Govt to introduce rotavirus vaccine by March 2016

Diarrhoea also has high morbidity rate which will be controlled with the rotavirus dose.

(Image for representational purposes only)

New Delhi: The rotavirus vaccine will be introduced by March next in the government's routine immunisation programme for protecting children from diarrhoea, a move that is expected to save around 50,000 lives per year from the disease.

The Centre will also launch a three-year-long anti-measles-rubella (MR) campaign next year at a cost of Rs 1,500 crore for saving children in the age group of nine months to 15 years from all kinds of measles.

Rotavirus is a common virus that causes diarrhoea among infants and children throughout the world. Presently, more that 1.50 lakh children die in the country due to the disease every year, of which rotavirus accounts to 50 per cent of the deaths.

Additional Secretary Health, C K Mishra said the introduction of the vaccine (in March next year) will be launched in four states initially including Andhra Pradesh, Haryana, Himachal Pradesh and Orissa and will act as a "game changer" in reducing the child mortality rate.

"It will be a game changer in bringing down the child mortality as the new vaccine is expected to save more than 50,000 children per year," he said.
Diarrhoea also has high morbidity rate which will be controlled with the rotavirus dose.

"Apart from 1.50 children who die due to diarrhoea, at least two to three times of the children suffer from the disease. It not just the deaths that will be prevented but the whole gamut of diarrhoea-controlling exercise," he said.

The rotavirus vaccine introduced in the national programme has been developed by Hyderabad-based Bharat Biotech.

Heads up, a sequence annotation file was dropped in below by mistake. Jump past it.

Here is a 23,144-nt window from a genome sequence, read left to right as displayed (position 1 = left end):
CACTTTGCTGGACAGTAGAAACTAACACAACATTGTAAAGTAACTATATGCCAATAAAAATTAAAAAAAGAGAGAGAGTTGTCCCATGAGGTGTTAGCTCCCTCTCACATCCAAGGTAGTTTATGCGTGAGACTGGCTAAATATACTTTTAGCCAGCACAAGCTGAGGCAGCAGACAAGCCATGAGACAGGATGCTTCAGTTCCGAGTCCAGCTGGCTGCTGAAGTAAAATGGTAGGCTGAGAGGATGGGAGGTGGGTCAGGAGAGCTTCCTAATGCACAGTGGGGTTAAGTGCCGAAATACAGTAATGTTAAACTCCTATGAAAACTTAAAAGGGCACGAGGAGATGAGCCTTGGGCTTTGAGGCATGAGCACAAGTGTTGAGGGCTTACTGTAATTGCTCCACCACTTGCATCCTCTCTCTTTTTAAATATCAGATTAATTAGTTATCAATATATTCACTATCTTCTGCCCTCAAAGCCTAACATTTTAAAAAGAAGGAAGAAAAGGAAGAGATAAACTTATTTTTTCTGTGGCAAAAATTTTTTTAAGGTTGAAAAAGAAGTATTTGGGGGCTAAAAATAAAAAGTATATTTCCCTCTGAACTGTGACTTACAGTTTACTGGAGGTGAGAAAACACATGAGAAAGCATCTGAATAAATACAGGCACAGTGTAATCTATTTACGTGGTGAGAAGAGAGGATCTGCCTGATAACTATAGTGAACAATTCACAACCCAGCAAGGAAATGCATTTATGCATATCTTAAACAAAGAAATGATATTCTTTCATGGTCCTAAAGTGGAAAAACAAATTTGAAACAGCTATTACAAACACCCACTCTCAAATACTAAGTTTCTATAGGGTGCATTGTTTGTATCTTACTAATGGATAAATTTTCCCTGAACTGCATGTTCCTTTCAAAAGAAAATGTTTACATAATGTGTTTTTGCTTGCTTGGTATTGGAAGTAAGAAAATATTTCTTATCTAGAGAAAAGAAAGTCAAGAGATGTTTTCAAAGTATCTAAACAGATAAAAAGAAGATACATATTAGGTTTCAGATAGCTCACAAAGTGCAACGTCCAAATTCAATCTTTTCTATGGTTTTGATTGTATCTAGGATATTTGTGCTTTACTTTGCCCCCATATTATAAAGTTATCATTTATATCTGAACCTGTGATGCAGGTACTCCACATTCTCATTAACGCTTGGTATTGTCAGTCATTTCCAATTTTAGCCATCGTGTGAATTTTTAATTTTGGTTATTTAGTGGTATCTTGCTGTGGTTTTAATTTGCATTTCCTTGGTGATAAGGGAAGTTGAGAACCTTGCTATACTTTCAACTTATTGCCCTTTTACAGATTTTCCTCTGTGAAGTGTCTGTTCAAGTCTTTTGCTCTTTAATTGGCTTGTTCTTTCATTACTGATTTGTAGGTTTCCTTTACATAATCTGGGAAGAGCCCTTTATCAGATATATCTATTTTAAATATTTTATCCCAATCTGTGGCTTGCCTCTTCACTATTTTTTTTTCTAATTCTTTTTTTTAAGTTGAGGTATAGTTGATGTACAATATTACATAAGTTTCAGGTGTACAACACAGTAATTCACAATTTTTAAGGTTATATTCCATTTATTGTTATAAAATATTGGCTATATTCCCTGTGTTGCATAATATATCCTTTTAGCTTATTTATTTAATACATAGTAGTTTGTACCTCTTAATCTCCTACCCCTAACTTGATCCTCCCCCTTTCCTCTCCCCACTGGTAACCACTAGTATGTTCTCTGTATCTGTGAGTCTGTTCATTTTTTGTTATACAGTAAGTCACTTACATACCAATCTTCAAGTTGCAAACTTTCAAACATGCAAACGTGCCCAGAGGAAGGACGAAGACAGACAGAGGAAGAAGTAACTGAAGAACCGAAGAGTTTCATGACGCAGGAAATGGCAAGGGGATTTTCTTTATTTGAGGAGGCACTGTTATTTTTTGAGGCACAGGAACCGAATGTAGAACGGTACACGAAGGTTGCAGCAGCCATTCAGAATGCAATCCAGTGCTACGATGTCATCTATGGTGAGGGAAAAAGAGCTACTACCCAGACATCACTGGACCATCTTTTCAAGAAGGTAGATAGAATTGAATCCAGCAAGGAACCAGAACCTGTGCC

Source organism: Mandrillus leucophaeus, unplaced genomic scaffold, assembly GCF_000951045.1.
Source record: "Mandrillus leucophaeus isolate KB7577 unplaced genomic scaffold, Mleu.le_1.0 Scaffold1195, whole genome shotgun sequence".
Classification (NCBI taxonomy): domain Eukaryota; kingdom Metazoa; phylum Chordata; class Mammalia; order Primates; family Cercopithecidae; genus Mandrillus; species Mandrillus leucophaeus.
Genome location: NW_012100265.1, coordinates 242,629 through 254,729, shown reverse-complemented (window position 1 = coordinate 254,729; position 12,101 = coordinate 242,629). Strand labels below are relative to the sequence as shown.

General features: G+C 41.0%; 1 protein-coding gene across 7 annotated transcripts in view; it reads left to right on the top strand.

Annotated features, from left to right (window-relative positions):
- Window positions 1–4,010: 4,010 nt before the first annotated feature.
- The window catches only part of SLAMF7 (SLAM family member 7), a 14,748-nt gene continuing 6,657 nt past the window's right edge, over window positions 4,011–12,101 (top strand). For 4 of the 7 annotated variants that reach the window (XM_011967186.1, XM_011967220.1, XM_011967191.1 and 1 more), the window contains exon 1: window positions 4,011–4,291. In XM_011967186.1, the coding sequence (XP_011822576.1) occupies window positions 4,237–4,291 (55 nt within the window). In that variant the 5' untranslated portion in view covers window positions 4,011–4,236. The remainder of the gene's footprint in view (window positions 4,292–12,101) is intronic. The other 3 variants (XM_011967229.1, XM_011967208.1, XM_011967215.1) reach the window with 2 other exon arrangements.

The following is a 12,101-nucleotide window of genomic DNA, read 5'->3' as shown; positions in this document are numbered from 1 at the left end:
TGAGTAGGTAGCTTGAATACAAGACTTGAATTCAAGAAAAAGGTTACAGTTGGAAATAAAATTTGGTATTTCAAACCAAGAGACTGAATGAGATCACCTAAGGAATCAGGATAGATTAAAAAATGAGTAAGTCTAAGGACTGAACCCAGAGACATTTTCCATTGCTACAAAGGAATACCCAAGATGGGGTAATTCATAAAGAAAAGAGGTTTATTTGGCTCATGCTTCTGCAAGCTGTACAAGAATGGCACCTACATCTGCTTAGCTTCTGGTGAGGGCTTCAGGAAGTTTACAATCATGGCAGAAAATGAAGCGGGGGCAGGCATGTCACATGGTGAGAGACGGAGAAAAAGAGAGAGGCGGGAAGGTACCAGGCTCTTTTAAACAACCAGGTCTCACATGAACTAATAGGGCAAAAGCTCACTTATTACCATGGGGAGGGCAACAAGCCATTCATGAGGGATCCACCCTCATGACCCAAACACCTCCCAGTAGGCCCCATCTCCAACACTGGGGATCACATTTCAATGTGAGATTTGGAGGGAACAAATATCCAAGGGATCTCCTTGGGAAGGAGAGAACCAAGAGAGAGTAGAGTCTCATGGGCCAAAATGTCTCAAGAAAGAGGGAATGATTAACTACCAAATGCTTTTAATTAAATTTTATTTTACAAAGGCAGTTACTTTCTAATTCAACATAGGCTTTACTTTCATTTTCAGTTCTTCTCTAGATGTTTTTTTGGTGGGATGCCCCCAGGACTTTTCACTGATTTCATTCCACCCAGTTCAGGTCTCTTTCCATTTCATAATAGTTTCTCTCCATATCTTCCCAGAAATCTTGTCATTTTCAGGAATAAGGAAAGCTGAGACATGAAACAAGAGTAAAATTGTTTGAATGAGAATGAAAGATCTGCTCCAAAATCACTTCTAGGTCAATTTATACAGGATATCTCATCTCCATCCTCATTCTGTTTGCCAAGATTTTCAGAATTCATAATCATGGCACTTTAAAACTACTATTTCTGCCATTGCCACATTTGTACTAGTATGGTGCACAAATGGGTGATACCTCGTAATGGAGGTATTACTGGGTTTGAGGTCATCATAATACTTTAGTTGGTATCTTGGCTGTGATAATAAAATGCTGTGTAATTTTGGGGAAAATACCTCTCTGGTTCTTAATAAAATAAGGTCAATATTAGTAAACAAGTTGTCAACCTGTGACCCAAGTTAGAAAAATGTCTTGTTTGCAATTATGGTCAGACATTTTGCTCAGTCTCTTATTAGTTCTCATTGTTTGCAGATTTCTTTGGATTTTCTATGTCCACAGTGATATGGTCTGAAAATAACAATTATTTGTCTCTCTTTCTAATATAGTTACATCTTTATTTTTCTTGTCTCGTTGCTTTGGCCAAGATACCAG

Mishra said government is also geared up to launch the MR campaign by next year.

Through the campaign spread across three years, immunity will be developed among large number of children against measles as government plans to replace the current measles vaccine given under its immunisation programme with the combination of measles-rubella vaccine which poses danger of disease shifting from lower age group to higher age group.

"In the new vaccine, Rubella is getting added and measles will be phased out. But before that we will have to develop immunity of the larger cohort of nine months to 15 years. This will be done through the campaign. Once the campaign is over the current measles vaccines will be replaced by the combination of measles-rubella vaccine," Mishra said.

"The cost of the campaign for three years is Rs 1500 crore which will provide a blanket coverage to children between nine months to 15 years in phase one," he said, adding that government plans to eliminate measles from the country by 2020.

Another, Pneumococcal Conjugate Vaccine (PCV), which provides protection against pneumonia, will be inducted into the universal immunisation programme by 2017, Mishra said.

"This is also a huge effort for saving children from pneumonia. But for PCV, we will take a little time. We have got the approval but cannot be introduced before 2017," he said.

The government has also completed the introduction of pentavalent vaccine this month which started in December 2011 which prevents from five disease including diphteria, pertussis, tetanus, hepatitis and Haemophilus Influenzae Type- B (HIB) which causes pneumonia and meningitis, Mishra said.  

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